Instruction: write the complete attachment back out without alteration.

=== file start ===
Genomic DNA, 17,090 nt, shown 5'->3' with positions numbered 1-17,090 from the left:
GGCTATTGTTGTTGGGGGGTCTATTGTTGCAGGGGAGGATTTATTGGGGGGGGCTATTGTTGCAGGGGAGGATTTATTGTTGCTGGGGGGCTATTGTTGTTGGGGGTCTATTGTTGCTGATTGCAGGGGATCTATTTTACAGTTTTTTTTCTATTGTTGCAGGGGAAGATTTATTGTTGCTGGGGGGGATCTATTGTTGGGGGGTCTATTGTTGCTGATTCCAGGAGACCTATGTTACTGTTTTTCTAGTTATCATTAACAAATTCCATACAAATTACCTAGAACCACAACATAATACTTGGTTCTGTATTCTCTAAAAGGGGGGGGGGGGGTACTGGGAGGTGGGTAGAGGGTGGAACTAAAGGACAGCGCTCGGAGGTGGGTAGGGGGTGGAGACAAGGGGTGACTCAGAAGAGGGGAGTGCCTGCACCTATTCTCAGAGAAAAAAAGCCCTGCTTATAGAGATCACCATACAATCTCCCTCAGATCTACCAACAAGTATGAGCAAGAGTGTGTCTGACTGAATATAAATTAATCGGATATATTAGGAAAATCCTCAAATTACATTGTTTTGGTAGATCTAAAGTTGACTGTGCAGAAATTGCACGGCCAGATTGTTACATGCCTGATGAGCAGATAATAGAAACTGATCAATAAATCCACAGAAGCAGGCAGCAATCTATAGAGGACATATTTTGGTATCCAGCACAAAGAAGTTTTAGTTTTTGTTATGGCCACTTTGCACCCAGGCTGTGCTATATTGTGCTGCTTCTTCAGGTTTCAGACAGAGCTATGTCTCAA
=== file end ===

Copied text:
Genomic DNA, 17,090 nt, shown 5'->3' with positions numbered 1-17,090 from the left:
GGCTATTGTTGTTGGGGGGTCTATTGTTGCAGGGGAGGATTTATTGGGGGGGGCTATTGTTGCAGGGGAGGATTTATTGTTGCTGGGGGGCTATTGTTGTTGGGGGTCTATTGTTGCTGATTGCAGGGGATCTATTTTACAGTTTTTTTTCTATTGTTGCAGGGGAAGATTTATTGTTGCTGGGGGGGATCTATTGTTGGGGGGTCTATTGTTGCTGATTCCAGGAGACCTATGTTACTGTTTTTCTAGTTATCATTAACAAATTCCATACAAATTACCTAGAACCACAACATAATACTTGGTTCTGTATTCTCTAAAAGGGGGGGGGGGGGTACTGGGAGGTGGGTAGAGGGTGGAACTAAAGGACAGCGCTCGGAGGTGGGTAGGGGGTGGAGACAAGGGGTGACTCAGAAGAGGGGAGTGCCTGCACCTATTCTCAGAGAAAAAAAGCCCTGCTTATAGAGATCACCATACAATCTCCCTCAGATCTACCAACAAGTATGAGCAAGAGTGTGTCTGACTGAATATAAATTAATCGGATATATTAGGAAAATCCTCAAATTACATTGTTTTGGTAGATCTAAAGTTGACTGTGCAGAAATTGCACGGCCAGATTGTTACATGCCTGATGAGCAGATAATAGAAACTGATCAATAAATCCACAGAAGCAGGCAGCAATCTATAGAGGACATATTTTGGTATCCAGCACAAAGAAGTTTTAGTTTTTGTTATGGCCACTTTGCACCCAGGCTGTGCTATATTGTGCTGCTTCTTCAGGTTTCAGACAGAGCTATGTCTCAA